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Wow, Rams fans were extremely outnumbered by Patriots fans at the Super Bowl

The Patriots basically played a home game, and it made a difference.

NFL: Super Bowl LIII-New England Patriots vs Los Angeles Rams Mark J. Rebilas-USA TODAY Sports

Perhaps it was the four-hour-and-15-minute flight between Los Angeles and Atlanta, or maybe it was a Rams fan base that lost patience with the franchise when it moved from St. Louis to Los Angeles. Maybe it was the specter of the Patriots and their tendency to win Super Bowls that kept Rams fans at home.

Whatever the reason, Rams fans were dramatically outnumbered by Patriots fans in Mercedes-Benz Stadium for Super Bowl LIII, and it was a competitive disadvantage for Los Angeles.

It sounded like a home game for New England in Mercedes-Benz Stadium throughout one of the most boring Super Bowls in NFL history. The Rams’ inability to score any touchdowns was a shocker from the team that ranked second in the NFL with an average of 32.9 points per game over the course of the regular season.

I walked around the 300-level concourse for a while before kickoff trying to find some Rams fans to chat with about their Super Bowl experience. It wasn’t easy. I actually saw more fans of teams not involved in the Super Bowl — particularly Falcons, Steelers, and Saints — than Rams fans.

Crowd noise can be a huge factor in games, especially with nearly 71,000 people in attendance. When fans are loud, it keeps the offense on the field from hearing play calls and limits their ability to communicate and adjust.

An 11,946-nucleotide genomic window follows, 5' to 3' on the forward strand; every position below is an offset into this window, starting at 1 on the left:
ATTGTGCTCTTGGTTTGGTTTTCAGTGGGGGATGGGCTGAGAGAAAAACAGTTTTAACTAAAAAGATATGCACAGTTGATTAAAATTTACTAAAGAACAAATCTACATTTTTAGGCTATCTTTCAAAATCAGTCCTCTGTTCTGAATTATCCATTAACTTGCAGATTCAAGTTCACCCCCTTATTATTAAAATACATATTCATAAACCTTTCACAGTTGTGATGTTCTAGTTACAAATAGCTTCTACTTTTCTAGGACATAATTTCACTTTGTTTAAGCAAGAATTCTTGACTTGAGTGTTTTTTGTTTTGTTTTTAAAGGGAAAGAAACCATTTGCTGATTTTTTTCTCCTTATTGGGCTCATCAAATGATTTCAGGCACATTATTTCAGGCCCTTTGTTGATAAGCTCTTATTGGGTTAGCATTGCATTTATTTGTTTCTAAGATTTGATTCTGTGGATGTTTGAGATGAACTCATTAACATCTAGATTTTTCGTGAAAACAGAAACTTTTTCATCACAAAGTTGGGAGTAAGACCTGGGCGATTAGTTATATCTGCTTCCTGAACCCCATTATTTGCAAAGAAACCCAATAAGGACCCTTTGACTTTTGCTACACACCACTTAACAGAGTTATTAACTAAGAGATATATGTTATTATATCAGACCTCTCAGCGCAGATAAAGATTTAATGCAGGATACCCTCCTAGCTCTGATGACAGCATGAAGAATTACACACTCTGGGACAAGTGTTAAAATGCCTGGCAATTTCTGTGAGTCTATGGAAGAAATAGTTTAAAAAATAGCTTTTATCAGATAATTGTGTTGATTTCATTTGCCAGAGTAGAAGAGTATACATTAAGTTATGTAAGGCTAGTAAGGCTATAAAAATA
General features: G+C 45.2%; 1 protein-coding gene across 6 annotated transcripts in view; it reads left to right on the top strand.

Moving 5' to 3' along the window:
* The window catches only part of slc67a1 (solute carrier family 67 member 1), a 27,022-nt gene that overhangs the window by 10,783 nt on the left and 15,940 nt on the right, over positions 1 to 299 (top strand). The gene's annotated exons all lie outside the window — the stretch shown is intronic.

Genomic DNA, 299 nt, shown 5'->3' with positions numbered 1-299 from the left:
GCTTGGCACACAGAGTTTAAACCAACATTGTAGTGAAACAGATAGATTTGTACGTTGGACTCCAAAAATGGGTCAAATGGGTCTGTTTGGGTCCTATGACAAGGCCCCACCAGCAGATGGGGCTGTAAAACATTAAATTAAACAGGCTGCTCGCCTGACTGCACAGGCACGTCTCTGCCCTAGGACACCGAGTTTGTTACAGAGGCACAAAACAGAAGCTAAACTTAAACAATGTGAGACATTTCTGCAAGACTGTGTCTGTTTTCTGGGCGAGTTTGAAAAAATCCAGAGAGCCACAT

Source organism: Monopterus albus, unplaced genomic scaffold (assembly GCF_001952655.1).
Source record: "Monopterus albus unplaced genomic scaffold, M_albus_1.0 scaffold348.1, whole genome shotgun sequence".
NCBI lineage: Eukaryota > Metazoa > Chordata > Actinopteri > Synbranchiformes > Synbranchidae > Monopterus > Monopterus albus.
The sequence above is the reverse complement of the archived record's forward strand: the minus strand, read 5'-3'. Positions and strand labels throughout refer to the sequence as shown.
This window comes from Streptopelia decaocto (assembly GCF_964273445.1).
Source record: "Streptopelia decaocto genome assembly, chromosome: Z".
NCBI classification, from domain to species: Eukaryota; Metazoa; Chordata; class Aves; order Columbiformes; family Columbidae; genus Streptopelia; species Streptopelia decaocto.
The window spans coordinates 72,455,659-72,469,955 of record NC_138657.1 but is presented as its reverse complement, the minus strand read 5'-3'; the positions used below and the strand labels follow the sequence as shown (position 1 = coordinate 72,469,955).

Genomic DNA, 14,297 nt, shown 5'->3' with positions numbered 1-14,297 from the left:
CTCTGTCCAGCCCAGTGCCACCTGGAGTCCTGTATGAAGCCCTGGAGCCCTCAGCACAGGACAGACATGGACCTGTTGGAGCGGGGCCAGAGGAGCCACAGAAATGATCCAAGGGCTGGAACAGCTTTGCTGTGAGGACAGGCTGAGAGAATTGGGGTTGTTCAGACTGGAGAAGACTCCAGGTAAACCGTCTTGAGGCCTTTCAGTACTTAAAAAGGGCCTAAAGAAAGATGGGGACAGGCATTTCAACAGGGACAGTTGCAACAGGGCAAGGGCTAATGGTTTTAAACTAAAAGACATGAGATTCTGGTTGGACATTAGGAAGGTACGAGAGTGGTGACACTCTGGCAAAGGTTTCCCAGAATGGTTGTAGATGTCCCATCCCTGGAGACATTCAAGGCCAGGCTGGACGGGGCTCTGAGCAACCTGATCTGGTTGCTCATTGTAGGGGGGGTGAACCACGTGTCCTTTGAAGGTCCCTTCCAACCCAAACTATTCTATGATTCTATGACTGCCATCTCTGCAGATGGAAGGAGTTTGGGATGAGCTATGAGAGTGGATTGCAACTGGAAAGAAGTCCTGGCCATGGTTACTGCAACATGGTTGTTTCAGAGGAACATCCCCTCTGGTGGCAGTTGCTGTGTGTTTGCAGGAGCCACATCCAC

There was a marked difference in crowd noise when each team’s defense was on the field as well. Behold the sound when the Rams were facing a third-and-7 and trailing the Patriots 3-0 late in the third quarter.

And this was Rams fans trying to disrupt the Patriots offense on a third-and-4 at the start of the fourth quarter with the score knotted up at 3-3.

When Stephon Gilmore picked off Jared Goff deep in Patriots territory with just over four minutes remaining in the game to effectively turn the tides in New England’s favor, Patriots fans were so loud that I could feel my laptop keys trembling as I tried to type. It was a little more low key when Stephen Gostkowski nailed a 41-yarder to put the game away with just over a minute left to play, but the noise from Pats fans ramped up again as soon as the Rams offense got back on the field.

The Rams never did get much going offensively. Todd Gurley’s lack of involvement was definitely an issue for Los Angeles. He finished the day with 10 carries for 35 yards, while Goff threw for 229 yards, a pick, and no touchdowns.

It wasn’t the sharpest performance from Brady and the Patriots offense, either, but they did just enough to get it done. Brady threw for 262 yards, one pick, and no touchdowns, and the only touchdown came from Sony Michel, who had 94 yards on the ground. Julian Edelman was named Super Bowl MVP after catching 10 of 12 targets for 141 yards.

After the game, Edelman noted the volume of Patriots fans in Mercedes-Benz Stadium.

“It was unreal, man,” Edelman said. “I mean, it was like a home game here.”

Of course Patriots fans took one last opportunity to be as loud as possible, during the presentation of the Lombardi Trophy. They’re still salty about Deflategate, and they booed Roger Goodell mercilessly. Those boos quickly turned to cheers when Goodell reminded them that the Patriots are, once again, Super Bowl champions.

The overwhelming disparity in the number of Patriots fans compared to Rams fans probably had less of an overall influence on the outcome of the game than the Patriots’ extensive Super Bowl experience and the Rams’ lack thereof. But Patriots fans were loud as hell, and it did make things much harder for the Rams in this latest New England Super Bowl win.